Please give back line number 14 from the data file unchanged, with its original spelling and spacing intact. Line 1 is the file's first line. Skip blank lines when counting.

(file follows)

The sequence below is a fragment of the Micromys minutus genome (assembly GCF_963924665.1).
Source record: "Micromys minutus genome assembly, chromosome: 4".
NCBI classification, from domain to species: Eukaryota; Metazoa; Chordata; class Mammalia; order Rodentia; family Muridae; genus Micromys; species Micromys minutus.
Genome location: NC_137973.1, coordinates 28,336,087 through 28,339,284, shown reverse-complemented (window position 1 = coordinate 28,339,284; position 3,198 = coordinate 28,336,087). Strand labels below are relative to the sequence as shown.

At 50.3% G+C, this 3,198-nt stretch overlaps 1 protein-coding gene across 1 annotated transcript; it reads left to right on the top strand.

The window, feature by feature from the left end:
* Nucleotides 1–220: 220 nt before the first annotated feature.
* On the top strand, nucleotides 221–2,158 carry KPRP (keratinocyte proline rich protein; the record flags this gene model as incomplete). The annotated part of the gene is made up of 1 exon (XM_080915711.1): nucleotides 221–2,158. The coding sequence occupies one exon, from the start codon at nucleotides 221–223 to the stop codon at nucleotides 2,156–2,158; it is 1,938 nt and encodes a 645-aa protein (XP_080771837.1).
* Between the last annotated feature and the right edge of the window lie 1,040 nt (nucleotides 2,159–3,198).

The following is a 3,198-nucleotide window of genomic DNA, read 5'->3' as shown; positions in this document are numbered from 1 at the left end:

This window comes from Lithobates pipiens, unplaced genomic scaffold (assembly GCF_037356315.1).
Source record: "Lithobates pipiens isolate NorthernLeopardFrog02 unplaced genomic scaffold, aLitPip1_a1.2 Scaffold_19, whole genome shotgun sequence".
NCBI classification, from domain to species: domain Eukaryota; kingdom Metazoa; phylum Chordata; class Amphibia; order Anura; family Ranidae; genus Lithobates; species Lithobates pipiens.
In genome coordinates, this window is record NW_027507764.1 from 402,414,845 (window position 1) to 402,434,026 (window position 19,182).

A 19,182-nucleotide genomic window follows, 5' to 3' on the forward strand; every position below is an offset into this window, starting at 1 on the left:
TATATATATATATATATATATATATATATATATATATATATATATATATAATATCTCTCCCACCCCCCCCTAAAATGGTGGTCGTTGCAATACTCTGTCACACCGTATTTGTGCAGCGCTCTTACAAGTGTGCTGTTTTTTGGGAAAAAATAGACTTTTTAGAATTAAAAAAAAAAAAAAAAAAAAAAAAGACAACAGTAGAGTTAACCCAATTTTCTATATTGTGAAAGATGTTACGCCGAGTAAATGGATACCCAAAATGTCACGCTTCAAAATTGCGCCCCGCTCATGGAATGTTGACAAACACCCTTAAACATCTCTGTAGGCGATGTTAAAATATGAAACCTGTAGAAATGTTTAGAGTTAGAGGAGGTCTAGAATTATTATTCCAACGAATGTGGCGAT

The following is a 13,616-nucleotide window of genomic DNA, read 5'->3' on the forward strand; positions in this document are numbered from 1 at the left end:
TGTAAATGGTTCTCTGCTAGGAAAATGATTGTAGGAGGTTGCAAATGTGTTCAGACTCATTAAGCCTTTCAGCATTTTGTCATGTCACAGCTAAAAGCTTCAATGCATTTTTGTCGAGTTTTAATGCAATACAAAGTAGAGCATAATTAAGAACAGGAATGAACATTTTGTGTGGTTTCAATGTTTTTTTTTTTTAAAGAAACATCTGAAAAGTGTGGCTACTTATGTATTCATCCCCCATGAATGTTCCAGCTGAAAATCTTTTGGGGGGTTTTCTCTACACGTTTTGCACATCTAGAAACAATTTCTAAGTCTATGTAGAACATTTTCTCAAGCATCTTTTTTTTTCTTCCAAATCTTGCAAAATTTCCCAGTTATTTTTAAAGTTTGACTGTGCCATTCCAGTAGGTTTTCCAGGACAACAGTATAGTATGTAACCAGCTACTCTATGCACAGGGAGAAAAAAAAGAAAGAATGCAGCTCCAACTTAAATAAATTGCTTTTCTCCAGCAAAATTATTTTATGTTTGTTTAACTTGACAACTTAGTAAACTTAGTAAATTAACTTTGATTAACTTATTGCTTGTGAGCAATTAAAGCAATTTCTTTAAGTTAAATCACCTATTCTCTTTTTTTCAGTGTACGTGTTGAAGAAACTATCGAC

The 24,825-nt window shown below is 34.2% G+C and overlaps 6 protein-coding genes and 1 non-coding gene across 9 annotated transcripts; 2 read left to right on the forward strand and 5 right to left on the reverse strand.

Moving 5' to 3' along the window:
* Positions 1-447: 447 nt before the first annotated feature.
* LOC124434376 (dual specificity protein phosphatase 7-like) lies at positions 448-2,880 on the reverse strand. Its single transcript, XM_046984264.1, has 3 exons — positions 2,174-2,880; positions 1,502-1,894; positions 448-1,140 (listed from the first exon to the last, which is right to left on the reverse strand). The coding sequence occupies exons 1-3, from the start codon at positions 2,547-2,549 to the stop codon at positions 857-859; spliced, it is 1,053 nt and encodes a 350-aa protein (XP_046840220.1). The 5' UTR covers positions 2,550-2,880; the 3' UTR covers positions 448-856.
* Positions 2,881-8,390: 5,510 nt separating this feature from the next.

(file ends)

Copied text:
In genome coordinates, this window is record NW_027507764.1 from 402,414,845 (window position 1) to 402,434,026 (window position 19,182).